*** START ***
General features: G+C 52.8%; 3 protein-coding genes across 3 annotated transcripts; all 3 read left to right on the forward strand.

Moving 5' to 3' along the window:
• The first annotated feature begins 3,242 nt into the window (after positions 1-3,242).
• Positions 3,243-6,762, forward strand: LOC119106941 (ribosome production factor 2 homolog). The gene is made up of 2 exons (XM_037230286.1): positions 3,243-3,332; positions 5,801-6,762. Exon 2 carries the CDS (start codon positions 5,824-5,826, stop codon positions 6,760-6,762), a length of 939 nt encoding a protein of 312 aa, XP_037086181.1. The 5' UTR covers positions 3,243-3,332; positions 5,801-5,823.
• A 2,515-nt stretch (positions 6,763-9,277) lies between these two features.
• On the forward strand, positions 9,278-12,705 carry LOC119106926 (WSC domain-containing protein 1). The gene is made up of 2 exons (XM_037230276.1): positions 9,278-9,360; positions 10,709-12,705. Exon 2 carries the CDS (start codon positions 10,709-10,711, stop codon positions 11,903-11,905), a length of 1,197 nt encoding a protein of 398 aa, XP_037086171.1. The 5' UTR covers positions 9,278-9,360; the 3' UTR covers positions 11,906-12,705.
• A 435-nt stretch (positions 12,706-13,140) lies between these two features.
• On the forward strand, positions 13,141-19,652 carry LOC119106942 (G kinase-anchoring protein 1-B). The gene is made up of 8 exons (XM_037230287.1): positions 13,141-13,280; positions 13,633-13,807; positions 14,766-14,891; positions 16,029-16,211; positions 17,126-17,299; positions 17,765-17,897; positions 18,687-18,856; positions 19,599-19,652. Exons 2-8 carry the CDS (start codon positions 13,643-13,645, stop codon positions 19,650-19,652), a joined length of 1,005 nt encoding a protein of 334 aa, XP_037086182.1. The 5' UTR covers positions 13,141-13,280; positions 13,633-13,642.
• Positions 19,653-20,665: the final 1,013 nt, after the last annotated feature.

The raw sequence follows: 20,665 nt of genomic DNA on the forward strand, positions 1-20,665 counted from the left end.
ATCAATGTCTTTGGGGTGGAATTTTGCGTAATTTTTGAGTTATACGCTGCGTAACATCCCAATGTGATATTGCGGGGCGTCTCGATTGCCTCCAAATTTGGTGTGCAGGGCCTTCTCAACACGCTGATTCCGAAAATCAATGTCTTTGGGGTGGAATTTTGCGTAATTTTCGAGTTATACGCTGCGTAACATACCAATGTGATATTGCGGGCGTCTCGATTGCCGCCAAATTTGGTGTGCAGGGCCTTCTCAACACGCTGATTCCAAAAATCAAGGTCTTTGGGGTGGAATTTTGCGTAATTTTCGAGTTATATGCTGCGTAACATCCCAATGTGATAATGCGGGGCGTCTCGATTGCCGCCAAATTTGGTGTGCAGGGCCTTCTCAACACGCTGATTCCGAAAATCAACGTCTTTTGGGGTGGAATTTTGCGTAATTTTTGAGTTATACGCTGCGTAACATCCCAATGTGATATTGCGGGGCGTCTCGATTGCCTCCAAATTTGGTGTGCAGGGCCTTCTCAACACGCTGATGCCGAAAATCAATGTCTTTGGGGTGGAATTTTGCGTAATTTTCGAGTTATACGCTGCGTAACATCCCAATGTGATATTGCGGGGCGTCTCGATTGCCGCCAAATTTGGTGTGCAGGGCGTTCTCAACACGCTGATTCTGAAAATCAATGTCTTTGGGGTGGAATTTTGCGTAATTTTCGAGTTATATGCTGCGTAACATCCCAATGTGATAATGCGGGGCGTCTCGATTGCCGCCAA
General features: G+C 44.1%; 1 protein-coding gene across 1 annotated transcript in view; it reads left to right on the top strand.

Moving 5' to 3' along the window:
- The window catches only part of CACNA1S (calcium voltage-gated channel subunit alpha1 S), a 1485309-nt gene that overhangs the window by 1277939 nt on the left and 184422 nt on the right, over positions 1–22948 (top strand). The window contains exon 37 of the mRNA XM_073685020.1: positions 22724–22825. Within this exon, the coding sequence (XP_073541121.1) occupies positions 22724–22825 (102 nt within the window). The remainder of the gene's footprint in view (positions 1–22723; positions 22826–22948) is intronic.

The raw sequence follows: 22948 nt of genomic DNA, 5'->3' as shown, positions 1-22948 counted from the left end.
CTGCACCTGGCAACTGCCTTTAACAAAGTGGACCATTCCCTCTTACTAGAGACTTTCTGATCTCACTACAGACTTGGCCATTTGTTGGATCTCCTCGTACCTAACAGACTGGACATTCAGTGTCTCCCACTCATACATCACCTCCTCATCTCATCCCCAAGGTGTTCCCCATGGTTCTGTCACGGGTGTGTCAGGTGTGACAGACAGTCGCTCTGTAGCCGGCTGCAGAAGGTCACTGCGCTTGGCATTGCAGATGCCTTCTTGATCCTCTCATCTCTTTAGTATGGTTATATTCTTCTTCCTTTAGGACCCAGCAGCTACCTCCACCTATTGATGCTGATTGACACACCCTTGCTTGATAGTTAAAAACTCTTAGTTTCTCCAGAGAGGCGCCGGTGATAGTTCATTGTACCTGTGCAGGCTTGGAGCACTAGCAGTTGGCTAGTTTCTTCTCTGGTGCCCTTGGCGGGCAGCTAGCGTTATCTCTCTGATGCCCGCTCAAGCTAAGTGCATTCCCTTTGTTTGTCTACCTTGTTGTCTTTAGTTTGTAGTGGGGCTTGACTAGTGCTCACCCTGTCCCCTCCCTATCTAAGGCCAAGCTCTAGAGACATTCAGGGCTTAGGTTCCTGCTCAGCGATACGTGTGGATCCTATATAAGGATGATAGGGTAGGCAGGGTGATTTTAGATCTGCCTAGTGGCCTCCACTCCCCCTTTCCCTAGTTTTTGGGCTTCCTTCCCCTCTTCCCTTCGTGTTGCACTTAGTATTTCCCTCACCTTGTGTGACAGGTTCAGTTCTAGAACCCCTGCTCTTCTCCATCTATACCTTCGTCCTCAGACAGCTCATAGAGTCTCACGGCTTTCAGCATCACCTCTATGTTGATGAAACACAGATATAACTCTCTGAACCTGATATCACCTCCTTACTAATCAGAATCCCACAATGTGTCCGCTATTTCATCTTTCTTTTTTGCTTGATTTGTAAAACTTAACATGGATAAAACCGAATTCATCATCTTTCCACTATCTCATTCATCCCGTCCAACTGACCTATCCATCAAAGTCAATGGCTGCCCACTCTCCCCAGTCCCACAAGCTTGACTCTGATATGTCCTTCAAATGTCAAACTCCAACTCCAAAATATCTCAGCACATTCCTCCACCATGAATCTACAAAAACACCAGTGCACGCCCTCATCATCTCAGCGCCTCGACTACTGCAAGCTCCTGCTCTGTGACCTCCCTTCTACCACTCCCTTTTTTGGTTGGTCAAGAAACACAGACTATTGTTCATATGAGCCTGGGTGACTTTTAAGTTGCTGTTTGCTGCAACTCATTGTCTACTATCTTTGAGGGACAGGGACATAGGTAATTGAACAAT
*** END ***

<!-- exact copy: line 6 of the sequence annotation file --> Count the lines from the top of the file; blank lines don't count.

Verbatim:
• On the forward strand, positions 9,278-12,705 carry LOC119106926 (WSC domain-containing protein 1). The gene is made up of 2 exons (XM_037230276.1): positions 9,278-9,360; positions 10,709-12,705. Exon 2 carries the CDS (start codon positions 10,709-10,711, stop codon positions 11,903-11,905), a length of 1,197 nt encoding a protein of 398 aa, XP_037086171.1. The 5' UTR covers positions 9,278-9,360; the 3' UTR covers positions 11,906-12,705.